For Holmest, Derry is the treasure chest of never ending history
By ADAM SWIFT
Union Leader Correspondent | November 29. 2012 9:07PM
Town historian Rick Holmes provides assistance for Derry residents at his Town Hall office. (Adam Swift)
For Holmes, who is working on his seventh book of local history, being a historian in Derry is like being in paradise.
"There is more history here per square foot than any place else in the country," Holmes said, adding that the history of the town extends much deeper than big names such as Robert Frost and Alan Shepard.
"The history is so deep with other people that I can keep writing for the rest of my life and for two or three lifetimes after that," said the retired Pelham history teacher.
In addition to working on his latest book, a biography of Robert Frost's years in Derry from 1900-1911, Holmes is bringing his deep knowledge of local history directly to the citizens of Derry.
While many towns bestow the title of town historian on a longtime local resident, Holmes may be one of the few town historians who actually keeps office hours for the public in the Town Hall.
Holmes has an office in the Derry Municipal Center next to the town clerk's office with office hours from 8 a.m. to noon on Mondays and 4 p.m. to 7 p.m. on Wednesdays. Holmes said he is also available by appointment.
"Anyone from any town can come in and get advice on genealogy or the history of their house or try to get a photo," Holmes said.
Aside from his deep knowledge of the town, he said he also has access to every book covering the history of Derry and Londonderry as well as thousands of historical photographs.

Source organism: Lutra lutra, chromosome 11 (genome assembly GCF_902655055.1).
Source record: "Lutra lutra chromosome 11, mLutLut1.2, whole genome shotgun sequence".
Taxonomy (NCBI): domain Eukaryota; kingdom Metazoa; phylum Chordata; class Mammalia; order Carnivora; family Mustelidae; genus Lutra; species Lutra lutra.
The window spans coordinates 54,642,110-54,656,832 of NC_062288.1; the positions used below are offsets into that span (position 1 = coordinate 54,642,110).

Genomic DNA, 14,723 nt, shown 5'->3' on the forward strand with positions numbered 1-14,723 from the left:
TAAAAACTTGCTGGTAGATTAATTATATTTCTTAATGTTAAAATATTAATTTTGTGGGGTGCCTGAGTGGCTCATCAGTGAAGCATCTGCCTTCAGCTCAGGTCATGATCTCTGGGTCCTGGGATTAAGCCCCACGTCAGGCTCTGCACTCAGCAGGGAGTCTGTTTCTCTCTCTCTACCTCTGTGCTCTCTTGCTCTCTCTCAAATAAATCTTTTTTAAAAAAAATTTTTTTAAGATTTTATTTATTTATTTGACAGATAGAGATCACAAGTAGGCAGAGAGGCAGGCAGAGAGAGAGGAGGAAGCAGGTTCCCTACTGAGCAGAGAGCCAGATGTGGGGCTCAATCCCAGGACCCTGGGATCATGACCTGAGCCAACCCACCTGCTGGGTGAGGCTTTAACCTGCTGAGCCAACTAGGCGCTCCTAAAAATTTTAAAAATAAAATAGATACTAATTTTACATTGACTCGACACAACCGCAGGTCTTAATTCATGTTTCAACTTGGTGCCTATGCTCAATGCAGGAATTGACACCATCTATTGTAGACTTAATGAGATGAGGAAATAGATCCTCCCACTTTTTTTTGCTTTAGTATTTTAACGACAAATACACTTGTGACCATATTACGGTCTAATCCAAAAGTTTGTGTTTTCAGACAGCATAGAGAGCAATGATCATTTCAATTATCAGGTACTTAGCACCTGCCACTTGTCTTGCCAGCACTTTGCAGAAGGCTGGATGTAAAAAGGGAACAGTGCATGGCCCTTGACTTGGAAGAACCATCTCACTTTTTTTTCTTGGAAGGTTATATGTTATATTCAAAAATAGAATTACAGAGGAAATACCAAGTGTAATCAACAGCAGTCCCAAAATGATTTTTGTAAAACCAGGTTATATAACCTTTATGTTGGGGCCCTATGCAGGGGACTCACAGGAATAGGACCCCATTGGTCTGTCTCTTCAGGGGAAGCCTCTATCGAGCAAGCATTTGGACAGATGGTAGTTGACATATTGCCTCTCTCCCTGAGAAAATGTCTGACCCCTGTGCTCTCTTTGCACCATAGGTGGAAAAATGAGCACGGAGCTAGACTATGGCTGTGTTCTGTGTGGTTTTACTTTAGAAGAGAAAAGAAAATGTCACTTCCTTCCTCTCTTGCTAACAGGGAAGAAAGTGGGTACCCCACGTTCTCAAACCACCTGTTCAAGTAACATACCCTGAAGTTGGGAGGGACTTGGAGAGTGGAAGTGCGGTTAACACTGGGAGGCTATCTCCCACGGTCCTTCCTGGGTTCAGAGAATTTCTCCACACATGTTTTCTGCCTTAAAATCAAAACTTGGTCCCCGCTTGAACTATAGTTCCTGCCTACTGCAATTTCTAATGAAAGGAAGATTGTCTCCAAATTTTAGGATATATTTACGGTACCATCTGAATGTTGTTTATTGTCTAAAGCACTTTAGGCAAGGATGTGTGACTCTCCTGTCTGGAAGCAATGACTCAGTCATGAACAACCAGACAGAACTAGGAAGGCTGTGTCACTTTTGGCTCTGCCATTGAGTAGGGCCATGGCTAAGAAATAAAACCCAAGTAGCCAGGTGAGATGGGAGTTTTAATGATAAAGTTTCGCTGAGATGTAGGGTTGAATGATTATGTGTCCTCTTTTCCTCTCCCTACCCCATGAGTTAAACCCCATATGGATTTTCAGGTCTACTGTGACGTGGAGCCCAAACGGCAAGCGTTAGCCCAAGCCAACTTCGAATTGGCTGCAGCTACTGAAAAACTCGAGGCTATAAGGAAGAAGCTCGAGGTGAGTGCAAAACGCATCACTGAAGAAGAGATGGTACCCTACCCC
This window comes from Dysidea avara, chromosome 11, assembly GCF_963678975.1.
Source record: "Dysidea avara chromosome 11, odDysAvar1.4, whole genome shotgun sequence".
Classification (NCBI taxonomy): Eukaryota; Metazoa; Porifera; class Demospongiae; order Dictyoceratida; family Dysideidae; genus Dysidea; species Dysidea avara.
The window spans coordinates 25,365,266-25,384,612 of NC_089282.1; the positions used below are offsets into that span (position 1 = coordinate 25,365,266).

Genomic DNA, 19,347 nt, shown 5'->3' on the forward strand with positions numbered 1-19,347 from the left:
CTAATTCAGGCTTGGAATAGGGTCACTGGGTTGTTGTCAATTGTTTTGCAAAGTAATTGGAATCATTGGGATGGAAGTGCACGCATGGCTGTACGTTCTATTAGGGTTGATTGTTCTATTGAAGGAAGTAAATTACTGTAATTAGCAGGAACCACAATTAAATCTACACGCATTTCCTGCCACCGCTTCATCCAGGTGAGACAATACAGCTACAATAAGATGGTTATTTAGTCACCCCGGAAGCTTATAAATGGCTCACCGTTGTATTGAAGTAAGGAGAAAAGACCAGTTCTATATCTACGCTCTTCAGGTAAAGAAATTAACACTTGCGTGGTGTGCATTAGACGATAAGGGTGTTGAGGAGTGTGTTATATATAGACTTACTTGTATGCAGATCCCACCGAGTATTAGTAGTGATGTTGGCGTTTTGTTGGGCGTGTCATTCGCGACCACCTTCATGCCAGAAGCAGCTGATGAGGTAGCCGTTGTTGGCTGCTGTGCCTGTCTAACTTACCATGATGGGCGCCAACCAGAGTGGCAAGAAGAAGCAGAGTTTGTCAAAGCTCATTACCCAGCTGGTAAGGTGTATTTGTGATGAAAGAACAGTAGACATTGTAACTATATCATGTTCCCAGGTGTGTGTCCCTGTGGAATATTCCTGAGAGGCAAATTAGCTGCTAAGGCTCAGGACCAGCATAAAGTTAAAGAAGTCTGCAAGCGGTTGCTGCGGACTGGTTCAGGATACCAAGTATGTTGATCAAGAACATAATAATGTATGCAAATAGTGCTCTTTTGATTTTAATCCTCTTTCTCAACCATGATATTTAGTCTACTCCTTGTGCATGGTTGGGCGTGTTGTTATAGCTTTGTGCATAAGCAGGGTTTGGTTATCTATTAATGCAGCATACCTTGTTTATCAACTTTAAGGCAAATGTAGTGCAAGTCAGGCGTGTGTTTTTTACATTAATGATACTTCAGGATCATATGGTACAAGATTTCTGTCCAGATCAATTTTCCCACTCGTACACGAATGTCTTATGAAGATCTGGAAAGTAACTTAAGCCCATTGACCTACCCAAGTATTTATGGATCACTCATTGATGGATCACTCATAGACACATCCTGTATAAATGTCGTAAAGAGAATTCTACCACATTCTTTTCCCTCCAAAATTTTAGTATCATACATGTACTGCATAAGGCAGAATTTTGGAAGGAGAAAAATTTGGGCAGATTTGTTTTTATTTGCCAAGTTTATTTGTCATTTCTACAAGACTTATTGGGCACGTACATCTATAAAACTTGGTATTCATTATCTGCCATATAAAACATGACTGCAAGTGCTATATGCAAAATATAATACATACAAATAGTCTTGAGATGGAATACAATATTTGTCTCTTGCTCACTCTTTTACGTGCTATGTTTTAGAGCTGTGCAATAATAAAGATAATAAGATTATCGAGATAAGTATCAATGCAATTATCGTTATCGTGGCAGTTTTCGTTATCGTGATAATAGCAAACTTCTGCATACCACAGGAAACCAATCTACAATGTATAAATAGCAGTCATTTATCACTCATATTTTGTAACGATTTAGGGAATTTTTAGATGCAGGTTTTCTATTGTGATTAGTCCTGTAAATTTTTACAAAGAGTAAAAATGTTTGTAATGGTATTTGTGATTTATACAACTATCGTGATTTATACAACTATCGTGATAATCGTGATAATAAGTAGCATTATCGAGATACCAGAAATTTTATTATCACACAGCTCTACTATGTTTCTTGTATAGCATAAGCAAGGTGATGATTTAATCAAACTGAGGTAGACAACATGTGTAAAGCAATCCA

Holmes said he always offers his services free of charge as a way to pay back the community.
After stepping down from the town's heritage commission several years ago to let some fresh faces on board, Holmes was approached by Town Administrator John Anderson and Police Chief Ed Garone about using his historical knowledge as an asset for the town.
"They sat down with me in my living room and asked what they could do to get me back into the town's history," said Holmes. "I said there was not a town historian with office hours, so we shook on it, and it was done."
In addition to the office hours, Holmes said he is available to speak to any groups that are interested. Recently, he has spoken to the Derry Rotary Club, the Red Hat Society, and was a guest on New Hampshire Public Radio expounding upon Derry as the first place potatoes were grown in America.
Holmes does not lack for projects pushing the importance of local history. He said he is working with the state on establishing a Robert Frost trail to help bring tourism to the region.
"Derry has a great location and tremendous history," said Holmes. "We have marketed it as being close to Route 93, but now is the time to market its history. Derry has a signer of the Declaration of Independence; it's where the first potato was grown in America; and it is the site of the first all-girls school in America."
Whether working on his newspaper columns, his biography of Frost, or analyzing the 1900 Derry census to provide a snapshot of the town at the turn of the century, Holmes said he is doing what he loves.
"Not a day goes by where I don't learn something incredible about Derry," he said.